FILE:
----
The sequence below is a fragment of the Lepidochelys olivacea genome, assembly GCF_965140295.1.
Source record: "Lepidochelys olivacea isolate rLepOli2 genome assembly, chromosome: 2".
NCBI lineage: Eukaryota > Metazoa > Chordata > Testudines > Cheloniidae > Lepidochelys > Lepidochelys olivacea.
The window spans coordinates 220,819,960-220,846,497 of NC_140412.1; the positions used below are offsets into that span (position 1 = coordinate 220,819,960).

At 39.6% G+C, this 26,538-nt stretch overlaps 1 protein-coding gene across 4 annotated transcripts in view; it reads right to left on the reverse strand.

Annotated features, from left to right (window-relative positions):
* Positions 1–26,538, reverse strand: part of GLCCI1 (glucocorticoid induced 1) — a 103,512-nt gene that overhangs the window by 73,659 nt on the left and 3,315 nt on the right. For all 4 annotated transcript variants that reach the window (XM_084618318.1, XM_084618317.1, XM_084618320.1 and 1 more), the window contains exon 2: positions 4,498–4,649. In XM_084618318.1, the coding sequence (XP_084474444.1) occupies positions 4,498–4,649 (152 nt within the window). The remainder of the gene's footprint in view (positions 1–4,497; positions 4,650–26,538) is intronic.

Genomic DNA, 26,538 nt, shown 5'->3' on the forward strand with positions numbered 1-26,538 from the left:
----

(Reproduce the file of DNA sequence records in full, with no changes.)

The sequence below is a fragment of the Lepidochelys olivacea genome, assembly GCF_965140295.1.
Source record: "Lepidochelys olivacea isolate rLepOli2 genome assembly, chromosome: 2".
NCBI lineage: Eukaryota > Metazoa > Chordata > Testudines > Cheloniidae > Lepidochelys > Lepidochelys olivacea.
The window spans coordinates 220,819,960-220,846,497 of NC_140412.1; the positions used below are offsets into that span (position 1 = coordinate 220,819,960).

At 39.6% G+C, this 26,538-nt stretch overlaps 1 protein-coding gene across 4 annotated transcripts in view; it reads right to left on the reverse strand.

Annotated features, from left to right (window-relative positions):
* Positions 1–26,538, reverse strand: part of GLCCI1 (glucocorticoid induced 1) — a 103,512-nt gene that overhangs the window by 73,659 nt on the left and 3,315 nt on the right. For all 4 annotated transcript variants that reach the window (XM_084618318.1, XM_084618317.1, XM_084618320.1 and 1 more), the window contains exon 2: positions 4,498–4,649. In XM_084618318.1, the coding sequence (XP_084474444.1) occupies positions 4,498–4,649 (152 nt within the window). The remainder of the gene's footprint in view (positions 1–4,497; positions 4,650–26,538) is intronic.

Genomic DNA, 26,538 nt, shown 5'->3' on the forward strand with positions numbered 1-26,538 from the left: